GlobalData’s latest report, “Global LNG Liquefaction Industry Outlook to 2025 – Capacity and Capital Expenditure Outlook with Details of All Operating and Planned Liquefaction Terminals” says that the global liquefaction capacity increased from 313 million tonnes per annum (mtpa) in 2015 to 457 mtpa in 2020 at an AAGR of 7.6 percent. It is expected to increase from 457 mtpa in 2020 to 750 mtpa in 2025 at an AAGR of 9.9 percent.
Australia, Qatar, the US, Indonesia, and Malaysia are the major countries that accounted for 65 percent of the total liquefaction capacity of the world in 2020. Australia had the highest liquefaction capacity globally in 2020 with 89 mtpa. Other key countries in terms of liquefaction capacity were Qatar, the US, Indonesia and Malaysia with 78 mtpa, 68 mtpa, 32 mtpa, and 31 mtpa respectively. The US witnessed the highest capacity growth during 2015-2020 with an AAGR of 40.4 percent among the key countries, followed by Australia with 9.2 percent.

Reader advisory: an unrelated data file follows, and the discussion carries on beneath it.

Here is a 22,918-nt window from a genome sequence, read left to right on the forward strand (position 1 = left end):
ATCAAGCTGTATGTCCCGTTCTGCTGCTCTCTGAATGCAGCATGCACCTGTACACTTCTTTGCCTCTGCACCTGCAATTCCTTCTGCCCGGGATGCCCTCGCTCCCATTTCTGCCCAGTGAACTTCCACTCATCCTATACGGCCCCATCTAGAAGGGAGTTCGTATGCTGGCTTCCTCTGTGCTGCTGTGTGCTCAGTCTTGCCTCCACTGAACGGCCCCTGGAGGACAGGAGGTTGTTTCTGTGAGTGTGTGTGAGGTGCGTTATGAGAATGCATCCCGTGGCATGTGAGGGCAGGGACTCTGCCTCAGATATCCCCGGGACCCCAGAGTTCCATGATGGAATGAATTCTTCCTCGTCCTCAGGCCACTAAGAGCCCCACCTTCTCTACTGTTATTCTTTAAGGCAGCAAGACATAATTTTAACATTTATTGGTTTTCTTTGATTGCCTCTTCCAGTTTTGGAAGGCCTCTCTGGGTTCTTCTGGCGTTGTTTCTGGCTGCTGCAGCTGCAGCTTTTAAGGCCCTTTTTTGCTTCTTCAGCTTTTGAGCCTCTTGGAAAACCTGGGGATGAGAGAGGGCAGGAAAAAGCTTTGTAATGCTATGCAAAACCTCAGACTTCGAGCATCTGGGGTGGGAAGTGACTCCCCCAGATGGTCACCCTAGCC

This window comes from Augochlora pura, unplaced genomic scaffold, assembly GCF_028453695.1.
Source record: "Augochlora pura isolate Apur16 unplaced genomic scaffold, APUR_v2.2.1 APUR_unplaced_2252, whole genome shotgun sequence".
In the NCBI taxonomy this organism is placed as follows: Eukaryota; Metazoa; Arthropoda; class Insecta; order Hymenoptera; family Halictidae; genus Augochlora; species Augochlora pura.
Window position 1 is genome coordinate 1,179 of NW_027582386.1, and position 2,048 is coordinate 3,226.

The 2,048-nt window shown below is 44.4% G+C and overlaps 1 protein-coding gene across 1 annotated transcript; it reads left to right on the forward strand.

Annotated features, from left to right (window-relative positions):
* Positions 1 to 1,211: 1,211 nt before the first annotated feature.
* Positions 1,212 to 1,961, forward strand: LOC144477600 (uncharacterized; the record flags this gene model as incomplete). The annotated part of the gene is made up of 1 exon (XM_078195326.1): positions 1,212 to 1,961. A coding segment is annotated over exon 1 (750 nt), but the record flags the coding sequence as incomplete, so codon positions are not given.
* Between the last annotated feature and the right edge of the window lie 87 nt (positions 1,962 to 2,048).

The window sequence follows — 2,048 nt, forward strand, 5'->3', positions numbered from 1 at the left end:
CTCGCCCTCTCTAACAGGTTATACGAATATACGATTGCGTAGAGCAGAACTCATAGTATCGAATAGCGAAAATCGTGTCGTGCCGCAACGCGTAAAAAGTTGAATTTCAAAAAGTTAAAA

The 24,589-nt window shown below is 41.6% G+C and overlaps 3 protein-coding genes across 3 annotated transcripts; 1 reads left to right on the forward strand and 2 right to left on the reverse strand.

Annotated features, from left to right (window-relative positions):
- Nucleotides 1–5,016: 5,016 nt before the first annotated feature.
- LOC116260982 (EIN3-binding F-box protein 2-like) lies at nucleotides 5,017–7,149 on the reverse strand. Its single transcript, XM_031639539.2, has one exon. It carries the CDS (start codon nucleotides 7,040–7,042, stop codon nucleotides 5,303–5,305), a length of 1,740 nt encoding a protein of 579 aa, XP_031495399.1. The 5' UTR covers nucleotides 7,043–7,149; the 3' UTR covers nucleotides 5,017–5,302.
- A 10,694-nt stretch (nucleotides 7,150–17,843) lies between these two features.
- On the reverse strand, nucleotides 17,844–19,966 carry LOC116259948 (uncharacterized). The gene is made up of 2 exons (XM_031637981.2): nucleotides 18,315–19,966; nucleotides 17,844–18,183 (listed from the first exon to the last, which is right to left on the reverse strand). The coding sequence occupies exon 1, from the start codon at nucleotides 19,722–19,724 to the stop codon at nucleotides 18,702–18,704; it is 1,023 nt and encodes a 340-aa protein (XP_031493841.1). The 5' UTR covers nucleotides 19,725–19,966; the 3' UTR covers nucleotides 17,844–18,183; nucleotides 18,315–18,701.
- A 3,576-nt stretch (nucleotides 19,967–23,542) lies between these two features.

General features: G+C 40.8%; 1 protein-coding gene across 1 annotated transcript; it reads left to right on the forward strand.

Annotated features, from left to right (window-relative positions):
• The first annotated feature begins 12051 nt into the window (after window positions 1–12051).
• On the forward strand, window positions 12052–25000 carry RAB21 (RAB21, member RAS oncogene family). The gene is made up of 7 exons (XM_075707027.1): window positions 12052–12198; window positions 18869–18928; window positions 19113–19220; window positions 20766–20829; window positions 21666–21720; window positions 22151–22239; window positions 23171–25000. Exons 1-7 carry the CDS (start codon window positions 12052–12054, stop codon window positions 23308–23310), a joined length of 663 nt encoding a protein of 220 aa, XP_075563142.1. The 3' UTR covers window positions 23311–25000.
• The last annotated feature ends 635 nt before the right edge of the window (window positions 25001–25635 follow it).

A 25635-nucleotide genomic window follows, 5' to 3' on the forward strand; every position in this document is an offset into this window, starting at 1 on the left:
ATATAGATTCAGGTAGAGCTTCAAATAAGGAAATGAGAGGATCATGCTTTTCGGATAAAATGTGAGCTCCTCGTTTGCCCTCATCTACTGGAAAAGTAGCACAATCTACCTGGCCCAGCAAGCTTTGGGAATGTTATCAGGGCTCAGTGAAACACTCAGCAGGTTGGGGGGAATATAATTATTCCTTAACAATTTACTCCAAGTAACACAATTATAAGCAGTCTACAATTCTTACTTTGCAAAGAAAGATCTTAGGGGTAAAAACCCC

Globally, 21 countries having active liquefaction terminals with a total liquefaction capacity of 457 bcf in 2020. Badak (Indonesia), Sabine Pass II (US) and Nigeria (Nigeria) are the largest liquefaction terminals in the world in terms of the liquefaction capacity in 2020.
By 2025, 30 new liquefaction terminals are expected to commence operations globally. Ras Laffan North Field Expansion (Qatar), Plaquemines (US), Arctic-2 Floating (Russia), Delta LNG (US) and Yakutia Floating (Russia) are some of the largest upcoming liquefaction terminals in the world during the outlook period 2021-2025.